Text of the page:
Perhaps due to the misused and unloved condition of our land, I became curiously obsessed with compost.  Although we were planting flowers and vegetables, fruit and nut trees, I had a sense that what we were really doing was growing soil!  I think this will take quite a few years, if not generations.  Of course, in the most inspiring gardening books, there is much talk about no tilling, about farming or gardening in ways that don’t disturb the soil.  It sounds a bit like the pointing out instructions of Mahamudra or other advanced forms of meditation that sing praises to letting everything be as it is, celebrating the merit of effortless not-doing.  These hints are direct and profound when the ecology of our living is rich in diversity and harmonious balance.  They can be problematic however, when we discover that the soil, the earth or ground within which and from which we grow, is either a mat of kikuya grass or so compacted, that water and oxygen cannot penetrate.  People can be like this; compacted with defensiveness or a snarly weed-lot of cherished opinions and confused understandings to the point where no subtle feeling and sensation can penetrate.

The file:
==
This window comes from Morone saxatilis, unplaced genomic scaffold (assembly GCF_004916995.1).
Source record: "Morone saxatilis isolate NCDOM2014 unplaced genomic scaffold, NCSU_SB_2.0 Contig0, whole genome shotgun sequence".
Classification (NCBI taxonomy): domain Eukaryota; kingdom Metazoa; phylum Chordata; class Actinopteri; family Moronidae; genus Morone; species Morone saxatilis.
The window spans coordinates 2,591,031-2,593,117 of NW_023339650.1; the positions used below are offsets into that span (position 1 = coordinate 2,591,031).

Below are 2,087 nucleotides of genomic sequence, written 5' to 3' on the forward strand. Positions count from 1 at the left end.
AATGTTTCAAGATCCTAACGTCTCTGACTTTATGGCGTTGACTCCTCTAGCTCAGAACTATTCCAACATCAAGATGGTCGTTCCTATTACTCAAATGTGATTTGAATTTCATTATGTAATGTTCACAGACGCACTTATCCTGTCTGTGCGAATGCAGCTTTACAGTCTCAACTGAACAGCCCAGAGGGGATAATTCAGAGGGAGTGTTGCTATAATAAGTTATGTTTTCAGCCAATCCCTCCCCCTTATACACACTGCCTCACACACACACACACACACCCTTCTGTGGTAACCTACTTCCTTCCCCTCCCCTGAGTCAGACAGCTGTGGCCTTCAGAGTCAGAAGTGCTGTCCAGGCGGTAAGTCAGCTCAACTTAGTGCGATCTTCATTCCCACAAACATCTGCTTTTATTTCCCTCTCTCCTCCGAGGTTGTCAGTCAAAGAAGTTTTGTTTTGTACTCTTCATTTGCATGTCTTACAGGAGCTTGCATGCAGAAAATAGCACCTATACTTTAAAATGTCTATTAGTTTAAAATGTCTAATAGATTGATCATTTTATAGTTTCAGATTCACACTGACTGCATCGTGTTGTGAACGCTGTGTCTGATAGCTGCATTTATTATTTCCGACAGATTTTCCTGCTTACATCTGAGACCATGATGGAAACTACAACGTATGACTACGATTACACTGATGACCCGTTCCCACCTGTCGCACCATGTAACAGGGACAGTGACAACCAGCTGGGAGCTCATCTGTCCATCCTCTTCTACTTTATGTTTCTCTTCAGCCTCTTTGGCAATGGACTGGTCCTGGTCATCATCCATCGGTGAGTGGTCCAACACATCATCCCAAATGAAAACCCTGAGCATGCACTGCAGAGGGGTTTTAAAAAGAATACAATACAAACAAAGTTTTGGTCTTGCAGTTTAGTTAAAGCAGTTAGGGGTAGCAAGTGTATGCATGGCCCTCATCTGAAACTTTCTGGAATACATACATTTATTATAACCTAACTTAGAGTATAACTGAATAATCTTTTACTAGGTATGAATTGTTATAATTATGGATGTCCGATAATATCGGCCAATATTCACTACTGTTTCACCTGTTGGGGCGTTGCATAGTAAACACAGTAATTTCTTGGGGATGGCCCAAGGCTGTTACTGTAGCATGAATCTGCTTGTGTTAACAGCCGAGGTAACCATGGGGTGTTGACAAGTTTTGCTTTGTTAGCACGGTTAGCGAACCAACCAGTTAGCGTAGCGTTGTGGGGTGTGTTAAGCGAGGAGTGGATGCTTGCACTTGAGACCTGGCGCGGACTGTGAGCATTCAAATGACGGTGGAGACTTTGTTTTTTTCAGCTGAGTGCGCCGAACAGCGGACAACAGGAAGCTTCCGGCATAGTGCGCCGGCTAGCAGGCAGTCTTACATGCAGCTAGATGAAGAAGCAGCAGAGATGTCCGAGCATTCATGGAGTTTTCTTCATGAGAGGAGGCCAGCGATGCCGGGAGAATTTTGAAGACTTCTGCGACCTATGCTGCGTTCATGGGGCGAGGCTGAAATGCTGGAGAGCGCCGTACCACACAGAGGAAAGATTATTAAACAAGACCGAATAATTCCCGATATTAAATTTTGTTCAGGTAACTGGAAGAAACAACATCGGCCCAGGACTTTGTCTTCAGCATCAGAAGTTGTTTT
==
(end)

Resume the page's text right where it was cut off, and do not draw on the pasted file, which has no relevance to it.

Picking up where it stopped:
Eventually, I found myself giving away my gardening book ideals in order to address the reality of the land as we found it.  In farming and dharma farming, at the beginning it’s sometimes appropriate to work roughly; to loosen the ground, turn it over and break it up;  to let in light and moisture and air.  Over the years we have accumulated an armoury of forks, spades, mattocks, hoes, machetes, loppers, secateurs and so forth.  All of them, tools of destruction and mayhem that we use in the name of growth and fecundity.  It’s amazing.  I say we are growing fruit trees, flowers and vegetables but all we do is wield these weapons of mass destruction.  We chop and churn and encourage a little space for fresh understanding to creep into the compacted soil of our lives.  Then nature does the growing!